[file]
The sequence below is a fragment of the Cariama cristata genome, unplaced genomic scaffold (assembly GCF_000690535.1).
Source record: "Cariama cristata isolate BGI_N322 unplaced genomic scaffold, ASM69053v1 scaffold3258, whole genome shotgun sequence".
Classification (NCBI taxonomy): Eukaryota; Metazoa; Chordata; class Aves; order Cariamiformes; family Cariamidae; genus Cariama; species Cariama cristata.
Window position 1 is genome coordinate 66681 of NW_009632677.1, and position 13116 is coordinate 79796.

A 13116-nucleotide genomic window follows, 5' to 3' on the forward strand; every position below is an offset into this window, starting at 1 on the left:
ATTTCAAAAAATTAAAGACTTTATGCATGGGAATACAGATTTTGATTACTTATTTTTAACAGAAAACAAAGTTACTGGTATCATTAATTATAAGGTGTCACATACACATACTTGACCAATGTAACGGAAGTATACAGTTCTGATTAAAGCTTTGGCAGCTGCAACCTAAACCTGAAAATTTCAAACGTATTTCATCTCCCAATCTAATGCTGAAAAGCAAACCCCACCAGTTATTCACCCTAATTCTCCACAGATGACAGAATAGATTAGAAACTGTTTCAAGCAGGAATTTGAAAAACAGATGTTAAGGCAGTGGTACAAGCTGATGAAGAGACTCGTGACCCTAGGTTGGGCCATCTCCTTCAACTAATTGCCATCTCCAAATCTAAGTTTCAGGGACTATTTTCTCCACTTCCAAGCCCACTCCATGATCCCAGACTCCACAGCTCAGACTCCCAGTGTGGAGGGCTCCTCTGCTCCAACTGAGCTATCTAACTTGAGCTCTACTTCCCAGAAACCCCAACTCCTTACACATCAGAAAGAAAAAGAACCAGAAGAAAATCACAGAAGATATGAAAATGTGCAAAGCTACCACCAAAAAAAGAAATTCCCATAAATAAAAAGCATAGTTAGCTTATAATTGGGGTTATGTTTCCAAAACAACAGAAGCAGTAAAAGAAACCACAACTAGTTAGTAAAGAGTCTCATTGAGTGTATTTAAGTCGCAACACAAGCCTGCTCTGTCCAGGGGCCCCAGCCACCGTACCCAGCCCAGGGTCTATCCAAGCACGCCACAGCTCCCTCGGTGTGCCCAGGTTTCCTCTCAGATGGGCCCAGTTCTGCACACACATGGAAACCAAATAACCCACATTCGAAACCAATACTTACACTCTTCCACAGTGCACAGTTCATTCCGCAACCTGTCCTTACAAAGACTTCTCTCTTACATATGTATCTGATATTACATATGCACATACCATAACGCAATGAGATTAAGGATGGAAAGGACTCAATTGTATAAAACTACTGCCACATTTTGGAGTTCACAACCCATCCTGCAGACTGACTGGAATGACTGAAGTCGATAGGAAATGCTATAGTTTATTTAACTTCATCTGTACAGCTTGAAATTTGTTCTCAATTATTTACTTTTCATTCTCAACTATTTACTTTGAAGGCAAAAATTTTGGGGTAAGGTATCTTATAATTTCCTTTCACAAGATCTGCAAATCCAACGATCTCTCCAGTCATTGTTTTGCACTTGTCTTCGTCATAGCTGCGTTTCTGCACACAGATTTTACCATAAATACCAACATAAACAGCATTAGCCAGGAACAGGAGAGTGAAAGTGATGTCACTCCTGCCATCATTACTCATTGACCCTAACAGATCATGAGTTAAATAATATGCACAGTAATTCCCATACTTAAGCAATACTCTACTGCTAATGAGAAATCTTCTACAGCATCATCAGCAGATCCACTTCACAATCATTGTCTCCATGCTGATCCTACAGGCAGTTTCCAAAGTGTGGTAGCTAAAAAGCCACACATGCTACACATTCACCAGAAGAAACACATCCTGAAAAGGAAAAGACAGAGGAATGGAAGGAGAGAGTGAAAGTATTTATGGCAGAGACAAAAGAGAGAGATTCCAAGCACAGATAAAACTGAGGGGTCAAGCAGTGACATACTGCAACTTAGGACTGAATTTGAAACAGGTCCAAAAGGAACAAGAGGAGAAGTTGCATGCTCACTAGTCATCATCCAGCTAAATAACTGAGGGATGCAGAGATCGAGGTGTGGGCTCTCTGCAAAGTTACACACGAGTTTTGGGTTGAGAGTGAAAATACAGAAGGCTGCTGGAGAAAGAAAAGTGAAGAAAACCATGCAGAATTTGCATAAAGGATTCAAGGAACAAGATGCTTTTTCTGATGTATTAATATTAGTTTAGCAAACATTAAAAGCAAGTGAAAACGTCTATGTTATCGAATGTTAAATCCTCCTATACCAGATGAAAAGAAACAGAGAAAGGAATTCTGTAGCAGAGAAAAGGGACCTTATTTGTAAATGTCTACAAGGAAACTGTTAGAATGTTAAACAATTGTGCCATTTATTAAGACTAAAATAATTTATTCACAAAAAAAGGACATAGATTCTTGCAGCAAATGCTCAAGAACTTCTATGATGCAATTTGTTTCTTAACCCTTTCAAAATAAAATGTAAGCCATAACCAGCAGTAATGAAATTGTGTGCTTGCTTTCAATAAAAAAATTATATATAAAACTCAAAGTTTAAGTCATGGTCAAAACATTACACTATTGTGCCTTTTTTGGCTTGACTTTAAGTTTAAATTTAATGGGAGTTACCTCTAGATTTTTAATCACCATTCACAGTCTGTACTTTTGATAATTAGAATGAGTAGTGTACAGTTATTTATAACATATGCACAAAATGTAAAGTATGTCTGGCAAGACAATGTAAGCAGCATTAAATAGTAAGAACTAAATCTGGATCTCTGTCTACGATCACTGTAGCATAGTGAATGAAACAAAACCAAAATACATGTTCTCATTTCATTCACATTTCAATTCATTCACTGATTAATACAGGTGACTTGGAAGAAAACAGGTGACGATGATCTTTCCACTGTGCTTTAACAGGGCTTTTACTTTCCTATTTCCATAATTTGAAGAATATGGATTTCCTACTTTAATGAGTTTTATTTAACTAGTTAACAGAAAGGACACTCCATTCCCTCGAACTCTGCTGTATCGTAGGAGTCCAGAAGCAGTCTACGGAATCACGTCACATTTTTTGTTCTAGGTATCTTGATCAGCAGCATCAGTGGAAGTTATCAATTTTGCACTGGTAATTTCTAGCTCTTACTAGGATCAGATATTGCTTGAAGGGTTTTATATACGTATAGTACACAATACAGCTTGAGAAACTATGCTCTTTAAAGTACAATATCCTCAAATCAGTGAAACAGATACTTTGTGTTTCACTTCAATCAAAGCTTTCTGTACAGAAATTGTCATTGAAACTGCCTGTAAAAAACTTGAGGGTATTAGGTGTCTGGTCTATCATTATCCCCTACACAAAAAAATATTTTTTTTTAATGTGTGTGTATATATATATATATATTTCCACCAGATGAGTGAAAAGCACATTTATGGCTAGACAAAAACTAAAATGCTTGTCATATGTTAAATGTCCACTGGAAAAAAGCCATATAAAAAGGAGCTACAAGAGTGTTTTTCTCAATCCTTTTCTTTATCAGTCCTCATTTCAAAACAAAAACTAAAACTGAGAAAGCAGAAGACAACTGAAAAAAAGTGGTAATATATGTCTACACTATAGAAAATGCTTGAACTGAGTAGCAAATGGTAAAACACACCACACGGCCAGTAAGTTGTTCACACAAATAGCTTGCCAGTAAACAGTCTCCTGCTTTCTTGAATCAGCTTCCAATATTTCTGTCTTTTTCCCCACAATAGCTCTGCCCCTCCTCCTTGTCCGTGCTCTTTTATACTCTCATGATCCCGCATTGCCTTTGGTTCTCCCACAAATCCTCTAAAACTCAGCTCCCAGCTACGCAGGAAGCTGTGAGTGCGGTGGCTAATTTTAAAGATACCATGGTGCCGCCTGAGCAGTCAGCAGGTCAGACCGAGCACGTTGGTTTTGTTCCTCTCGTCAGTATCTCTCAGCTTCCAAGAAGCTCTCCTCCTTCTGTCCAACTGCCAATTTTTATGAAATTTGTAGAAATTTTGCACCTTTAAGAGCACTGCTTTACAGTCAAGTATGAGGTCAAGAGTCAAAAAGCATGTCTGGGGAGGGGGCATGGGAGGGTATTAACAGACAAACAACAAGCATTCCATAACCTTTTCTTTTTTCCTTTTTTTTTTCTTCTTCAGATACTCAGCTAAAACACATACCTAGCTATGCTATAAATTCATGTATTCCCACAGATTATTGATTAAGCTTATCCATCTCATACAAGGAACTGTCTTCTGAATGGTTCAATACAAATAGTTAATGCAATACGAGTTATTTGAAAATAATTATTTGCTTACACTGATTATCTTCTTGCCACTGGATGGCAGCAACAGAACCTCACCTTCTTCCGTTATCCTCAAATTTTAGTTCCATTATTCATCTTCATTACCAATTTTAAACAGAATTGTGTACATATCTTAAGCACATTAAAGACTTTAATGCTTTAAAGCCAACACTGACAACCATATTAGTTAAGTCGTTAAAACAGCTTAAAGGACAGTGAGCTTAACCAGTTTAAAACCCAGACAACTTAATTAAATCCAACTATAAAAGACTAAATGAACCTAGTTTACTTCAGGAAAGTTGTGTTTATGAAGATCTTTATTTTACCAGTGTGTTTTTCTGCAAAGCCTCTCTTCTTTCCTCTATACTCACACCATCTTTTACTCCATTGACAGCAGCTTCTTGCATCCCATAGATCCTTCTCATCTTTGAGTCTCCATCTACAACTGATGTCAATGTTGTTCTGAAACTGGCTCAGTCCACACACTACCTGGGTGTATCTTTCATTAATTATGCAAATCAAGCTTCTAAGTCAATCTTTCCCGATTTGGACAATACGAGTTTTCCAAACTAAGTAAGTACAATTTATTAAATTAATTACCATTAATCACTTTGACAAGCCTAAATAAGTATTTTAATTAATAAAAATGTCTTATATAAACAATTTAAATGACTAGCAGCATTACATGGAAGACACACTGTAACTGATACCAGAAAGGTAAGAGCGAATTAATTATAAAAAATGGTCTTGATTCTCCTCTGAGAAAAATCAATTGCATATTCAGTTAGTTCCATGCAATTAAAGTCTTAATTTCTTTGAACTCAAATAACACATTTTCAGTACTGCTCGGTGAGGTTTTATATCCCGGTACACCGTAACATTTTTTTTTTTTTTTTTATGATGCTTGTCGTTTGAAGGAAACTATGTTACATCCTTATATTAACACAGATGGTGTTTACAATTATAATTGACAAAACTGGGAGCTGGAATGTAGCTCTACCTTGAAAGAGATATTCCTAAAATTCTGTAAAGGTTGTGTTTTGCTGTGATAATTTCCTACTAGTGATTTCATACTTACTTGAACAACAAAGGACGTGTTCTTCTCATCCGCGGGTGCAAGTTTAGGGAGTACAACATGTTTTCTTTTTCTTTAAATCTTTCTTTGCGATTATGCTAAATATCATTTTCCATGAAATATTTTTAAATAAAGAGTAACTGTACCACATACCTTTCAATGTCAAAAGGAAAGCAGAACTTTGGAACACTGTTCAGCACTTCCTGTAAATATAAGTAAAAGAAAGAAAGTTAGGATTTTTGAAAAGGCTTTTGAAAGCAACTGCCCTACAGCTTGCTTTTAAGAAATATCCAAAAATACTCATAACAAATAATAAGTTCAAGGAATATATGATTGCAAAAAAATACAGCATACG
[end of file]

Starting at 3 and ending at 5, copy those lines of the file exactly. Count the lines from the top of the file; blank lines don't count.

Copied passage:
Classification (NCBI taxonomy): Eukaryota; Metazoa; Chordata; class Aves; order Cariamiformes; family Cariamidae; genus Cariama; species Cariama cristata.
Window position 1 is genome coordinate 66681 of NW_009632677.1, and position 13116 is coordinate 79796.

A 13116-nucleotide genomic window follows, 5' to 3' on the forward strand; every position below is an offset into this window, starting at 1 on the left: